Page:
Saudi Arabia to tap into the debt capital market to finance Vision 2030

Saudi Arabia to tap into the debt capital market to finance Vision 2030

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Saudi Arabia’s debt capital market is expected to grow as the Kingdom implements its Vision 2030 goals, even though banks will continue to play an important role in financing the reform plan. We also understand that an increased amount of the funding for Vision 2030 will be moved from the central government to government-related entities and the broader private sector.

Driving growth of the Kingdom’s capital markets will be an increase in bond issuance to help fund the SAR12 trillion ($3.2 trillion) reform plan. We project a gradual rise in the use of Saudi Arabian riyal-denominated bond issuance as the local capital markets develop. The US dollar is currently the currency of choice for such bonds.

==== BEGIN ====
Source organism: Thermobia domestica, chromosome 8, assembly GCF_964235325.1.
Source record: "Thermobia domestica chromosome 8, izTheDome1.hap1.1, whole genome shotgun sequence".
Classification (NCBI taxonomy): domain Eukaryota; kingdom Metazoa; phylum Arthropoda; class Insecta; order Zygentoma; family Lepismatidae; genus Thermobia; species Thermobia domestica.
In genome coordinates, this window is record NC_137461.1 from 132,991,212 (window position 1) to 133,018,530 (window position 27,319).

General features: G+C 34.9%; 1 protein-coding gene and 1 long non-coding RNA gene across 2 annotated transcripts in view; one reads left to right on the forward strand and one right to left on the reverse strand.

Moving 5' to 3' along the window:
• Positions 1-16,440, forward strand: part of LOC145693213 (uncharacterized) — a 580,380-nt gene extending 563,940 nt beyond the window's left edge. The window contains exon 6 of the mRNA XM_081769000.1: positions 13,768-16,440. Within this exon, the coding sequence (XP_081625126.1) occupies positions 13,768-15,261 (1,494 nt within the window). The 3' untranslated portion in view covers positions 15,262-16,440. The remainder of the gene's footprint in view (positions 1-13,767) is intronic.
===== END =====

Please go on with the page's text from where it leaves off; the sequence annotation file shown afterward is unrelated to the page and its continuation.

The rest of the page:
A gradual deepening of the local capital markets would likely increase their transparency and could reinforce corporate governance practices in Saudi Arabia in coming years. Over the past decade, the Capital Markets Authority (CMA), the Kingdom’s capital markets regulator, has undertaken several measures to develop its equity and debt capital markets and attract foreign investors. For example, there were several initiatives to improve the infrastructure and trading rules of Tadawul, the Kingdom’s stock exchange, to increase market access for investors. This paved the way for Saudi Arabian stocks to be included in the MSCI Emerging Markets Index in 2019 and FTSE Russell and S&P Dow Jones indices subsequently, further increasing the visibility of Saudi equities to global investors. Similarly, in 2020, the CMA started allowing nonresident foreigners to invest directly in listed and non-listed debt instruments. We have also seen an increase in listed debt issuances by Saudi corporates, particularly government-related entities (GREs), which represented about 90 percent of the about $26 billion listed corporate bond and sukuk issuance in 2019 and 2020.